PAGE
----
In particular, I love this example that their guest, economist David Laibson points out:

LAIBSON: One has the impression that it’s impossible to save enough for retirement — and to a certain extent, it is impossible if you start at age 50. But if you start early in life, and every year, you contribute let’s say 10 percent of your income, and maybe there’s an employer match, so now we’re up to maybe 15 percent, and you invest that savings in a diversified mutual fund, stocks and bonds, and you have low fees, and you keep going at that year in and year out, and you don’t decumulate prematurely — it’s amazing how that process produces millions of dollars of retirement savings. So it’s kind of hard to imagine how you go from what seems like a little bit of money each year to being a millionaire but that’s exactly the way it works when you work out the math.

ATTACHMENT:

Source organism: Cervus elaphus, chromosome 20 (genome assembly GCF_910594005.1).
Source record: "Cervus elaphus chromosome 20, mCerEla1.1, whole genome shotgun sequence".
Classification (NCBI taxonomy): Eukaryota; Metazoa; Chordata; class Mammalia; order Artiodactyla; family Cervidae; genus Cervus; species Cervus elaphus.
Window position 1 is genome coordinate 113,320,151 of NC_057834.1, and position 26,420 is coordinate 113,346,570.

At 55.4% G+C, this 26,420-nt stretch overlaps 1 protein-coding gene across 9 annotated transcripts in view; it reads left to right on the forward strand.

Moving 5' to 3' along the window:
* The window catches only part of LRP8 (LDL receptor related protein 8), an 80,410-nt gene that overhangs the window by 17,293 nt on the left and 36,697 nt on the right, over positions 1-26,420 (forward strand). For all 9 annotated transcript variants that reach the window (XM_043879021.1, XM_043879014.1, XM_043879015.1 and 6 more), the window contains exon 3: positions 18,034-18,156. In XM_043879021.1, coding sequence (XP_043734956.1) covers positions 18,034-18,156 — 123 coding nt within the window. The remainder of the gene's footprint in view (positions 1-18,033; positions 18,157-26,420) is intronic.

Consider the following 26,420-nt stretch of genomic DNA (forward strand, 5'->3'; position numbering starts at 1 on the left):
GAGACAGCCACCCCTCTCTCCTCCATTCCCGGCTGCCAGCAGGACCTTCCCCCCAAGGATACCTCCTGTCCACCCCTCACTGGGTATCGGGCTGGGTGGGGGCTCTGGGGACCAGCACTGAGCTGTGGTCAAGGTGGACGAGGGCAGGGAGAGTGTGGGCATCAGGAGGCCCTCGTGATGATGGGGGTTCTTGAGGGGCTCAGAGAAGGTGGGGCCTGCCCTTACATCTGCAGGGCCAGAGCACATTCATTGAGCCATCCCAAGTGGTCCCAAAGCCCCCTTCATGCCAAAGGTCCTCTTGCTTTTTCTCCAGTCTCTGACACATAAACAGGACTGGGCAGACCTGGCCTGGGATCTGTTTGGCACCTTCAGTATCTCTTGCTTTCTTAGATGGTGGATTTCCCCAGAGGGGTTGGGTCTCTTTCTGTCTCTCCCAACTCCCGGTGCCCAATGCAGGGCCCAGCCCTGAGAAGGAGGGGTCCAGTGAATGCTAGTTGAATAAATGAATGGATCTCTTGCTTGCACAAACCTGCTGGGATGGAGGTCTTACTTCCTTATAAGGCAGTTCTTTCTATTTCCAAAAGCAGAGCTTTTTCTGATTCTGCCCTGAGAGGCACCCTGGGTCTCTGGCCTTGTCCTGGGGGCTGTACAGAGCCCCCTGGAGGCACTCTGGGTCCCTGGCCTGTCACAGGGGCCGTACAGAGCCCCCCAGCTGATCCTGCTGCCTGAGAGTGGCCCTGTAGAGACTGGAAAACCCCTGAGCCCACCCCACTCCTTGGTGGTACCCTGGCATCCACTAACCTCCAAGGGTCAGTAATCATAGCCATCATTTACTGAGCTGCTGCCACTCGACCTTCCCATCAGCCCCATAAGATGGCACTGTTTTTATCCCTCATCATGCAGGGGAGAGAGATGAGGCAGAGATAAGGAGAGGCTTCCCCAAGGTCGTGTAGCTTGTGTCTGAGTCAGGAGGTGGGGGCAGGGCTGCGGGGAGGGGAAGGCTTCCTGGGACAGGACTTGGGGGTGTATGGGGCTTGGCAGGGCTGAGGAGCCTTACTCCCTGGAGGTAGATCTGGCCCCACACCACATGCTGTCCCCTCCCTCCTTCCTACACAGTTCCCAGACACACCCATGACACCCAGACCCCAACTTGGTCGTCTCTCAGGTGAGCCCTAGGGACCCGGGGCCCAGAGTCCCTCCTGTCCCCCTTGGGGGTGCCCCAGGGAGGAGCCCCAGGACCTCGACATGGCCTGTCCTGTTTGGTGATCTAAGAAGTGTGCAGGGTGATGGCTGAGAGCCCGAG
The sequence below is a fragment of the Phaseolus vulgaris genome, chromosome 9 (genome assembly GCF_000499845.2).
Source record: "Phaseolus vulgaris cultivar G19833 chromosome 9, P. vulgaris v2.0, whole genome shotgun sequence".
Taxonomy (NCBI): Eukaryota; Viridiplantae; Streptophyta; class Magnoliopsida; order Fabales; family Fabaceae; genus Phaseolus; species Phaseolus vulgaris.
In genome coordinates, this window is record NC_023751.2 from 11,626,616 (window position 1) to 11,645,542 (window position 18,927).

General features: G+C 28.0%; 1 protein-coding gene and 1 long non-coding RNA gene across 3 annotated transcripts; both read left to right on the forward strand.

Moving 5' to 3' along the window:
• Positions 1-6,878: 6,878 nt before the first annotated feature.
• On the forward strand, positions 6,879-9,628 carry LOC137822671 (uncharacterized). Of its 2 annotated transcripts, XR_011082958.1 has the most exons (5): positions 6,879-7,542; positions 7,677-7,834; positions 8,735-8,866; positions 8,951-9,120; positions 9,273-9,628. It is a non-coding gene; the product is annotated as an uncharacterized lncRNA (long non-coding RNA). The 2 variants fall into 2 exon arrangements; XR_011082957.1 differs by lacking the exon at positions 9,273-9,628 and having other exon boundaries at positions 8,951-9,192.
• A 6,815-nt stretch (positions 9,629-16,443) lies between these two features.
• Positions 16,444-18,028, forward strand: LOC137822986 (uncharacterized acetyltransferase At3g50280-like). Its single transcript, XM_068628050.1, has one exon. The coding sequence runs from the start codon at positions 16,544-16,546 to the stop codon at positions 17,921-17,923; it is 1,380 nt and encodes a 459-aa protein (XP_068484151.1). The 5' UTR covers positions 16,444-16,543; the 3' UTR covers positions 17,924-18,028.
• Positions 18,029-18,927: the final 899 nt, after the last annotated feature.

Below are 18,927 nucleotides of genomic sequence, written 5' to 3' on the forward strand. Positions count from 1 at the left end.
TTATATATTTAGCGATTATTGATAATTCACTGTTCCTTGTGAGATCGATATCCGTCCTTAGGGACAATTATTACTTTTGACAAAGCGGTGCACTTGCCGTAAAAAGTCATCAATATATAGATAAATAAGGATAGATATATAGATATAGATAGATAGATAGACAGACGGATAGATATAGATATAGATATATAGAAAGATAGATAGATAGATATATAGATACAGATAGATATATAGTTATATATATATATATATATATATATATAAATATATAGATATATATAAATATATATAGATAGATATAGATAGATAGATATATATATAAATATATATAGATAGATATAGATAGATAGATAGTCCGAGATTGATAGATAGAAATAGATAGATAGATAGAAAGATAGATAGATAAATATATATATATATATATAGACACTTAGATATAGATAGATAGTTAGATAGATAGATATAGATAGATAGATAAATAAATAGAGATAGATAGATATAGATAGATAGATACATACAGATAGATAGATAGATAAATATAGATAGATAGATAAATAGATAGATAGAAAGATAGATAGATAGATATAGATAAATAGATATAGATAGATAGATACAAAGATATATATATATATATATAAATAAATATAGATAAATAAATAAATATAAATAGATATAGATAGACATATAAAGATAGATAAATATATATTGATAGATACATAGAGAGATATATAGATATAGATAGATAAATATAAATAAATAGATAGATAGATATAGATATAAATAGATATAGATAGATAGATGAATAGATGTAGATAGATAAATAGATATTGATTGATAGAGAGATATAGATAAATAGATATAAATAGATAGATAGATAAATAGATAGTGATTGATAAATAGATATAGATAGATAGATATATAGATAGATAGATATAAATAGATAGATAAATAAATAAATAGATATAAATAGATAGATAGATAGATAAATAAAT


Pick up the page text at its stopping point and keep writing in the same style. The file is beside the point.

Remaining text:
Instead, most people often aim for that lottery ticket like buying bitcoin. Most people who do this put very little at the beginning (like a lottery ticket) and when it starts to pay out in a substantial way, they then proceed to bet the farm thinking that what has happened will go on indefinitely.

Unfortunately, this is almost always precisely the time when things start to go bad. Think of someone who bought bitcoin at $500 or $1,000. After seeing the price of bitcoin go to $10,000, they feel like a genius and proceed to place even bigger bets. Well, the bet may have paid off temporarily but look at how it’s turned out.

Which brings us to…